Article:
Uncertainty in Rising Input Costs Affecting Farm Financial Decisions, Says Purdue Survey

The John Deere 8RX Tractor with ExactEmerge Planter. Photo courtesy of Deere & Company.

A new survey from Purdue University says that farmers are still uneasy about inflation and what input costs will be for next year’s crops. The survey also says that is also affecting financial decisions for the farm.
In Purdue’s latest Ag Economy Barometer survey of 400 farmers in August, 51% said they expect their farms to be worse off financially a year from now.  That’s the most negative response received to this question since the survey first started in 2015.
Dr. Michael Langemeier is a Professor of Agricultural Economics at Purdue. He says rising input costs and uncertainty about the future continue to weigh on farmers’ minds.
“Part of what’s going on here is there’s just a wide band of possible input costs, and so I think they’re worried that the levels we saw in 2022 are not going away, but they’re also concerned that we’re going to see further increases in those input costs,” says Langemeier.
Michael Langemeier, Purdue University Professor of Agricultural Economics. Photo provided by Purdue University.

He adds not all input costs are on the rise.
“It depends on what input you’re looking at as part of the problem,” Langemeier says. “Cash rents are going up. Fertilizer costs look like they’re going to be down compared to 2022, so we’ve got some changes negative-positive going on with different inputs.”
Langemeier also says farmers are holding off on buying new equipment or making improvements to their farms, which has been an ongoing trend for quite some time.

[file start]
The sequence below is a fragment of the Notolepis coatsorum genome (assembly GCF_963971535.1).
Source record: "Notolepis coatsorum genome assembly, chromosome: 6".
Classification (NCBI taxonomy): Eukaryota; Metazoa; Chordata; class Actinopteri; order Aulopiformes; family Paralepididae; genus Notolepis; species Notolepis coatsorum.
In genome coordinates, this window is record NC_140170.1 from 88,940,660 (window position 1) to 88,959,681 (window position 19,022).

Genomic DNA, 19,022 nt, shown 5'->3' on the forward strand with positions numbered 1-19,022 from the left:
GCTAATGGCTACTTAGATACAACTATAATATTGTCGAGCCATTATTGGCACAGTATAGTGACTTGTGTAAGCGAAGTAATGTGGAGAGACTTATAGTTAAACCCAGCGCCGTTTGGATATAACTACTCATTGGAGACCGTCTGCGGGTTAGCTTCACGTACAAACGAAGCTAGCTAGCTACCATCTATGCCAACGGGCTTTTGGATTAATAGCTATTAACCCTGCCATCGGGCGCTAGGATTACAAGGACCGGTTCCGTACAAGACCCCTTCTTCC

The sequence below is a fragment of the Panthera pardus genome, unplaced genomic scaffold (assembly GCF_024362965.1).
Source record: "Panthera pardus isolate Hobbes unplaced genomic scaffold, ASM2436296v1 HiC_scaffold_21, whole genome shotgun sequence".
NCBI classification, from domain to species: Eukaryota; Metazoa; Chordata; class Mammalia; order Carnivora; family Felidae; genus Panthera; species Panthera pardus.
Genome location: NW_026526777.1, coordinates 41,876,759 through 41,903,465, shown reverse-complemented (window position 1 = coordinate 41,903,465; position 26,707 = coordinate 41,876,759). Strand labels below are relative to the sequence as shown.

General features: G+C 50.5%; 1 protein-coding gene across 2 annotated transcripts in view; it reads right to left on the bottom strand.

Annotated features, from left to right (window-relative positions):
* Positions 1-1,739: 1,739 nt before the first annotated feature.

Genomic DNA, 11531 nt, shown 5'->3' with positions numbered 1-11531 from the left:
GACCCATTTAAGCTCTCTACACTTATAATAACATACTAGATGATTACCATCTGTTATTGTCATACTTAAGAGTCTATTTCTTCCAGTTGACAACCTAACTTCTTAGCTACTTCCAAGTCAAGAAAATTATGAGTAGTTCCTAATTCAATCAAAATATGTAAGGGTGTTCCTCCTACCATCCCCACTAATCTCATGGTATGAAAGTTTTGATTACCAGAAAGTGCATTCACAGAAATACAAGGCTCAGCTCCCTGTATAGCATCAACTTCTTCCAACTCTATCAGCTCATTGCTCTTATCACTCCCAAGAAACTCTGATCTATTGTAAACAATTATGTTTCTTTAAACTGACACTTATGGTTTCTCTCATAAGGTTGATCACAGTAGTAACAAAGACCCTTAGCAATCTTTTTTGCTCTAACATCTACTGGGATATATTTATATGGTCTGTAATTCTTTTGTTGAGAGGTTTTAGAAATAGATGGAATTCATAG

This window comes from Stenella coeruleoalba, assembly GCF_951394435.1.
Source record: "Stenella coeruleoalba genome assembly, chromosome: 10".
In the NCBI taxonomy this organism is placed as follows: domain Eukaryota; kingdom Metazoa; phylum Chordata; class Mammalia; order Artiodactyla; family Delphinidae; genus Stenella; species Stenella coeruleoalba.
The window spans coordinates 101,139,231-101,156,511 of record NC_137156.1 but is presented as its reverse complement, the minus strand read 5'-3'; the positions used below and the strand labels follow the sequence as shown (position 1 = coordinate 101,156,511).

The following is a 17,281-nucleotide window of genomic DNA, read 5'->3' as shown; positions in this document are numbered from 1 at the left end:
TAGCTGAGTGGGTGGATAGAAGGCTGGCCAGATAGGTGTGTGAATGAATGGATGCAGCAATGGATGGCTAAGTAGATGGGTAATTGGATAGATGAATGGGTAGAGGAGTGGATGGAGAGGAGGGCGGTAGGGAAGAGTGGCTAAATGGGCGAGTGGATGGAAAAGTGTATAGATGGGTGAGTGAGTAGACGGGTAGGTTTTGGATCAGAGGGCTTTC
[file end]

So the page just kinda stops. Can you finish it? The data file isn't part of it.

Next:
“Some of these people haven’t made very significant purchases since 2013,” he says. “That was the last time where we really saw very large capital expenditures in U.S. agriculture. Expenditures have been down for a few years, so I would think that there’s some people out there that are really in need of replacing some machinery.”
He says farmers have a sense of sticker shock for new farm machinery.
“It’s not necessarily a fact that they don’t have a good solvency or good liquidity cash flow available for purchasing machinery. It’s just that they think it’s very expensive,” according to Langemeier.
Click BELOW to hear C.J. Miller’s radio news report on the uncertainty in rising input costs and how that is affecting farm financial decisions.

Click BELOW to watch the latest video from the Purdue Center for Commercial Agriculture detailing the latest results of the Purdue University CME Group Ag Economy Barometer for August 2022.
Source: Purdue Center for Commercial Agriculture

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